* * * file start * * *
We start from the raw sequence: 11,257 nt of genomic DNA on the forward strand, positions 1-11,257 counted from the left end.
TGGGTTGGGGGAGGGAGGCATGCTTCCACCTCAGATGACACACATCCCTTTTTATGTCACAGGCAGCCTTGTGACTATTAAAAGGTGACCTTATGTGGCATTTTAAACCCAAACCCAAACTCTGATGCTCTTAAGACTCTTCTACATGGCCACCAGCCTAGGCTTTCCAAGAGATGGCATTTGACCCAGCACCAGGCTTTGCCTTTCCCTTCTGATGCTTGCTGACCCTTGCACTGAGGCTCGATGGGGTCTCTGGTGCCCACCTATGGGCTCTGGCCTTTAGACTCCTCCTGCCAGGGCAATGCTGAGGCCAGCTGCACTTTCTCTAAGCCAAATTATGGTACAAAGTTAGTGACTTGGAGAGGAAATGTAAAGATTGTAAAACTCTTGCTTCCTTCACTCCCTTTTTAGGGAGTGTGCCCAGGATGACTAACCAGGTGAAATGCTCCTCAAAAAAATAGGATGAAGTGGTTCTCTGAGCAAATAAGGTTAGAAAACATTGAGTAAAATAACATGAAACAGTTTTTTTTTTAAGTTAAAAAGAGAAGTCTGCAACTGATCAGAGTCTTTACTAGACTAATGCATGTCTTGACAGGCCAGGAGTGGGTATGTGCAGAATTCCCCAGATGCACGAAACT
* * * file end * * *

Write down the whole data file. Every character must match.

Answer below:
We start from the raw sequence: 11,257 nt of genomic DNA on the forward strand, positions 1-11,257 counted from the left end.
TGGGTTGGGGGAGGGAGGCATGCTTCCACCTCAGATGACACACATCCCTTTTTATGTCACAGGCAGCCTTGTGACTATTAAAAGGTGACCTTATGTGGCATTTTAAACCCAAACCCAAACTCTGATGCTCTTAAGACTCTTCTACATGGCCACCAGCCTAGGCTTTCCAAGAGATGGCATTTGACCCAGCACCAGGCTTTGCCTTTCCCTTCTGATGCTTGCTGACCCTTGCACTGAGGCTCGATGGGGTCTCTGGTGCCCACCTATGGGCTCTGGCCTTTAGACTCCTCCTGCCAGGGCAATGCTGAGGCCAGCTGCACTTTCTCTAAGCCAAATTATGGTACAAAGTTAGTGACTTGGAGAGGAAATGTAAAGATTGTAAAACTCTTGCTTCCTTCACTCCCTTTTTAGGGAGTGTGCCCAGGATGACTAACCAGGTGAAATGCTCCTCAAAAAAATAGGATGAAGTGGTTCTCTGAGCAAATAAGGTTAGAAAACATTGAGTAAAATAACATGAAACAGTTTTTTTTTTAAGTTAAAAAGAGAAGTCTGCAACTGATCAGAGTCTTTACTAGACTAATGCATGTCTTGACAGGCCAGGAGTGGGTATGTGCAGAATTCCCCAGATGCACGAAACT